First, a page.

It has been rumored that Marco Polo first encountered sun-dried milk in his travels through Mongolia in the 13th century. In 1855, the first commercial patent for drying milk was granted, and since that time, milk has been evaporated, dried, filtered, cultured and otherwise manipulated into a wide range of functional food additives. In the 1980s, whey protein concentrates (WPC) first appeared on the market, followed by whey protein isolates (WPI). The 21st century has ushered in a new generation of dairy ingredients with improved heat stability, gelling capability and flavor superiority.

There is a dairy ingredient for almost any application problem. In today’s market, often the first challenge is to meet a specific nutrition goal; in many cases, it is to make a nutrient content or structure-function claim. Dairy ingredients can boost the protein content of foods, while delivering on the promise of superior flavor with minimal guilt. Diets higher in protein have been associated with increased satiety, so foods fortified with dairy protein show great promise in foods intended for the weight-management market.

A Dairy Ingredient for Every Challenge

The two primary dairy proteins are whey and casein. Caseins precipitate at a pH of 4.6 and comprise approximately 80% of total protein. Whey proteins remain soluble across a wide range of pH levels and have superior gelling and water-binding capability, unless they are heated and become denatured. Dairy proteins, with their hydrophilic and hydrophobic polar nature, function as emulsifiers and can be used to replace fat, improve texture and increase shelflife in a variety of breads, meats and frozen desserts. Caseins have good heat stability and emulsification properties, and both milk protein concentrates (MPC) and caseinates can be tailored to provide specific functionality. The following is a list of some of the newer categories of dairy ingredients.

* Specialty whey protein concentrates and isolates abound. Whether a food formulator needs to develop a clear beverage that “takes the heat,” pack a “20g protein punch” into a bar or create a low-carb sauce, there probably is a heat-stable, high-gelling, partially hydrolyzed or other specialty whey ingredient that is tailored to meet the challenge. Consult with Dairy Management Inc.’s (DMI) technical support team for a supplier referral by sending an e-mail to:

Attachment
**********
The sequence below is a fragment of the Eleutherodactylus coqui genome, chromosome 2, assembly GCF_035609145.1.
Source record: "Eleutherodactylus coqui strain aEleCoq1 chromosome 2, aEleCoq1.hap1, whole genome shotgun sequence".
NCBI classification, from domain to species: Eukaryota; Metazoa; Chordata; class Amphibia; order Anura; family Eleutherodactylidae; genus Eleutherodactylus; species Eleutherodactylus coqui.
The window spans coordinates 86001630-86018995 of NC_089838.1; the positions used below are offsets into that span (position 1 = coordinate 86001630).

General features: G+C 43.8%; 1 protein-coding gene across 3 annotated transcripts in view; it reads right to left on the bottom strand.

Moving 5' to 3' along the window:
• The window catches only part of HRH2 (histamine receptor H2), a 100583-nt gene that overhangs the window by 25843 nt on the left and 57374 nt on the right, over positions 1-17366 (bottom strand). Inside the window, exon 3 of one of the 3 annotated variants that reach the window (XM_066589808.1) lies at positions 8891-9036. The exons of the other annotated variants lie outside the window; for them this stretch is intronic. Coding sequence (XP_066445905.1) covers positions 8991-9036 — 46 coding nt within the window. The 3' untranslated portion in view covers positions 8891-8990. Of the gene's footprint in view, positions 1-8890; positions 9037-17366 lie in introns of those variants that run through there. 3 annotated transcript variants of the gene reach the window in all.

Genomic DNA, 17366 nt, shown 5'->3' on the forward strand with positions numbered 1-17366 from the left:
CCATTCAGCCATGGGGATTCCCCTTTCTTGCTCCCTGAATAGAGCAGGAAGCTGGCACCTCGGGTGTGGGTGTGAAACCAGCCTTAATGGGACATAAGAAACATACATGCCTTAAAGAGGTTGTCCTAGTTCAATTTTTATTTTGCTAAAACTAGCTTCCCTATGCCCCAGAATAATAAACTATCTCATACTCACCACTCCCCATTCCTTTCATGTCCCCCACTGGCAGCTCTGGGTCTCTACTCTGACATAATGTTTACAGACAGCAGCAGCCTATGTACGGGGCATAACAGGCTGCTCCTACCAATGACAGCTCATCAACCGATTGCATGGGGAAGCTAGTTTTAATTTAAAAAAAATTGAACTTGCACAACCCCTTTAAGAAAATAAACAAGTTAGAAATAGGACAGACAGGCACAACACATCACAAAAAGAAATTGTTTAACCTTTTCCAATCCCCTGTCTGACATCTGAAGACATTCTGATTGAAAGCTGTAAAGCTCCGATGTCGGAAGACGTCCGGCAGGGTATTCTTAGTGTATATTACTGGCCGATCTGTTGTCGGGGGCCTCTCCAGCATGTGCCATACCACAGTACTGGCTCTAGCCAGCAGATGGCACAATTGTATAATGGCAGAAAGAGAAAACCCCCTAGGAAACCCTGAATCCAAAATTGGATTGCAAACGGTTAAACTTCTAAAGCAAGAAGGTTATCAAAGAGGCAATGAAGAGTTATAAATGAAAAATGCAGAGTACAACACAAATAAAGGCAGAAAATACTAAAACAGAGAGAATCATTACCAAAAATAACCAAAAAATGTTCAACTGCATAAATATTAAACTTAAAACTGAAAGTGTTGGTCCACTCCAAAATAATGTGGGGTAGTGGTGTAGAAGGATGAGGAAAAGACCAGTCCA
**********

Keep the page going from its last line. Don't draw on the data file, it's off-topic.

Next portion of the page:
* Milk protein concentrate (MPC) can be used to boost the protein content and reduce the sugar levels of a wide variety of puddings, nutritional beverages, process cheeses and frozen desserts. In the past five years, the supply of domestic ingredients has been steadily increasing. This may be significant to food companies looking for safe and reliable ingredient sources in an uncertain world market. 

* Whey phospholipids (WP) are a fairly new class of ingredients that have exceptional emulsification properties. They are high in phosphatidylcholine (PC), also known as lecithin, and can be used in emulsified and processed foods, frozen desserts, bakery products, pumping hams and other meats.
* Cultured dairy ingredients include not only yogurt powder (cultured non-fat dry milk), but also a wide variety of blends of cultured ingredients that can provide the tangy taste of yogurt, reduce sodium levels and serve as antimicrobials.

* Specialty and ethnic cheeses are increasingly being produced in the U.S. Traditionally, cheese was either processed or natural, but now some cheese manufacturers are producing a type of hybrid cheese with some emulsifying salts and improved functionality over a purely natural cheese. Examples include process Havarti and process feta. Cheese is also showing up in new forms. At this year’s IFT Food Expo, one manufacturer showed a freeze-dried mozzarella that could be used as a component of a shelf-stable snack.

Benefits in Beverages

Because of their versatility, whey proteins can be used to boost the protein content of a wide variety of beverages. They can be used in meal replacers, smoothies, isotonics, protein waters and sports drinks. Developing a powdered drink mix is relatively simple. The challenges usually arise when companies try to develop a ready-to-drink (RTD) product. One of the first considerations when selecting the appropriate dairy ingredient is the desired appearance of the beverage.